The Haitian Revolution (1789–1804) was an epochal event that galvanized slaves and terrified planters throughout the Atlantic world. Rather than view this tumultuous period solely as a radical rupture with slavery, Malick W. Ghachem's innovative study shows that emancipation in Haiti was also a long-term product of its colonial legal history. The key to this interpretation lies in the Code Noir, the law that regulated master-slave relations in the French empire. The Code's rules for the freeing and punishment of slaves were at the center of intense eighteenth-century debates over the threats that masters -- not just freedmen and slaves -- posed to the plantation order. Ghachem takes us deep into this volatile colonial past, digging beyond the letter of the law and vividly re-enacting such episodes as the extraordinary prosecution of a master for torturing and killing his slaves. This book brings us face-to-face with the revolutionary invocation of Old Regime law by administrators seeking stability, but also by free people of color and slaves demanding citizenship and an end to brutality. The result is a subtle yet dramatic portrait of the strategic stakes of colonial governance in the land that would become Haiti.And here are the blurbs:
"This book will have a major impact on our understanding of the single most important turning point in the history of New World slavery. A revolutionary study of revolution, this beautifully written and deeply researched work shows that the 'rupture narrative' has obscured critical aspects of continuity and the ways in which laws governing master-slave relations provided a changing framework for action in the slaves' quest for freedom."
-- David Brion Davis, Sterling Professor of History Emeritus and Director Emeritus of Yale's Gilder Lehrman Center for the Study of Slavery, Resistance, and Abolition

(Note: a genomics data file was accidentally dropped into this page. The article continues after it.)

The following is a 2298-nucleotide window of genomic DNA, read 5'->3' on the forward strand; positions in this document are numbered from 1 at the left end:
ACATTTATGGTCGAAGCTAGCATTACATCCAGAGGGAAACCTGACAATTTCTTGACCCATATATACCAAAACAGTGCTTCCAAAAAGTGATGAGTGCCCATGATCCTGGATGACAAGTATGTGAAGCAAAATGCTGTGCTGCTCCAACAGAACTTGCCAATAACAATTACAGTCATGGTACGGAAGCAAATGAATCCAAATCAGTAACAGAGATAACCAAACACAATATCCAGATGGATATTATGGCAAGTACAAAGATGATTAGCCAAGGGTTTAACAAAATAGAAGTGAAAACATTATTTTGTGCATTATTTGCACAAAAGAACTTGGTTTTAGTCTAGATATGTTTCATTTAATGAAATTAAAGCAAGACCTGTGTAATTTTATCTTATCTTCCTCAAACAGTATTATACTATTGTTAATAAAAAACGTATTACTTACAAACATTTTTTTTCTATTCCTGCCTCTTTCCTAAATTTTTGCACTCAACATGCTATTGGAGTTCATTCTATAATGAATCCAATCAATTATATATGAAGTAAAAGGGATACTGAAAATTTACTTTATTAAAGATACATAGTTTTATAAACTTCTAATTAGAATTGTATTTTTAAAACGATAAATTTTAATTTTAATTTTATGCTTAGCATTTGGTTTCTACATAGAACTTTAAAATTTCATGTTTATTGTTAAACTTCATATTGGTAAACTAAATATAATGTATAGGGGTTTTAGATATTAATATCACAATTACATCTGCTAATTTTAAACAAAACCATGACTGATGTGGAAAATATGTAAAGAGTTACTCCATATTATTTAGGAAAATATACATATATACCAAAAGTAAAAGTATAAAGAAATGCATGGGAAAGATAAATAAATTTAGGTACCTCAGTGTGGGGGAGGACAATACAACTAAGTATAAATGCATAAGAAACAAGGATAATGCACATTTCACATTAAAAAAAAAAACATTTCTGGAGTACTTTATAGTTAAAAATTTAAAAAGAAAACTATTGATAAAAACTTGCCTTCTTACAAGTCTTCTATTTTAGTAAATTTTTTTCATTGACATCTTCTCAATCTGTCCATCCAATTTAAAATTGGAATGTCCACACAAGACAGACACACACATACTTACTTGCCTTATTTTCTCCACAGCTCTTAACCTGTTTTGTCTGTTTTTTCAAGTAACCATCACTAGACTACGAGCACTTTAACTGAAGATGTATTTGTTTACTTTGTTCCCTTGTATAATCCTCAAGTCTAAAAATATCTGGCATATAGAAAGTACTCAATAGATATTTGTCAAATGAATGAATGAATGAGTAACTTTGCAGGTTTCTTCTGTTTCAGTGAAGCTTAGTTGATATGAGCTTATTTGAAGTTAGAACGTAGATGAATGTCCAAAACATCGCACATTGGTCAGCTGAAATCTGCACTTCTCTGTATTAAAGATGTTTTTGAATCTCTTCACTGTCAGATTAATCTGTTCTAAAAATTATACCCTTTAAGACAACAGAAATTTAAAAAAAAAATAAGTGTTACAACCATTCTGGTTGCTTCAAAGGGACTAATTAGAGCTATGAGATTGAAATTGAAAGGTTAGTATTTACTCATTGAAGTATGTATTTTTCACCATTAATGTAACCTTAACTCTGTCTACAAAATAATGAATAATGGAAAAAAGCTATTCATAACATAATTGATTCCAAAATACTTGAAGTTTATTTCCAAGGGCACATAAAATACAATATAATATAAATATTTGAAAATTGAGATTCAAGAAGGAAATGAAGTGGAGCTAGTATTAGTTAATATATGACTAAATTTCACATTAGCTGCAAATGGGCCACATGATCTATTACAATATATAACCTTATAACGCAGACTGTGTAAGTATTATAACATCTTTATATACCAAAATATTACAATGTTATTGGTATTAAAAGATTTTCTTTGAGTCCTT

"The Old Regime and the Haitian Revolution offers a sweeping and lucid analysis of the making and unmaking of slavery and colonial law in Haiti. Ghachem brings together insightful analysis of juridical and political debates with riveting stories of how the enslaved and free people of Saint-Domingue sought to use law in pursuit of liberty. This brilliantly crafted book is a vital contribution to our understanding of law, empire, and revolution in the French Atlantic."
-- Laurent Dubois, author of Haiti: The Aftershocks of History
"Malick Ghachem's new book is a major contribution to our understanding of colonial Saint-Domingue and the Haitian Revolution. Ghachem argues that reforms meant to limit the abuses of slavery did more to weaken the institution than the criticisms of abolitionists, and he points out surprising continuities between the colonial regime and the new laws laid down by Toussaint Louverture and his successors. No one interested in the struggle against slavery during the revolutionary era can ignore his contribution."
-- Jeremy D. Popkin, T. Marshall Hahn, Jr, Professor of History, University of Kentucky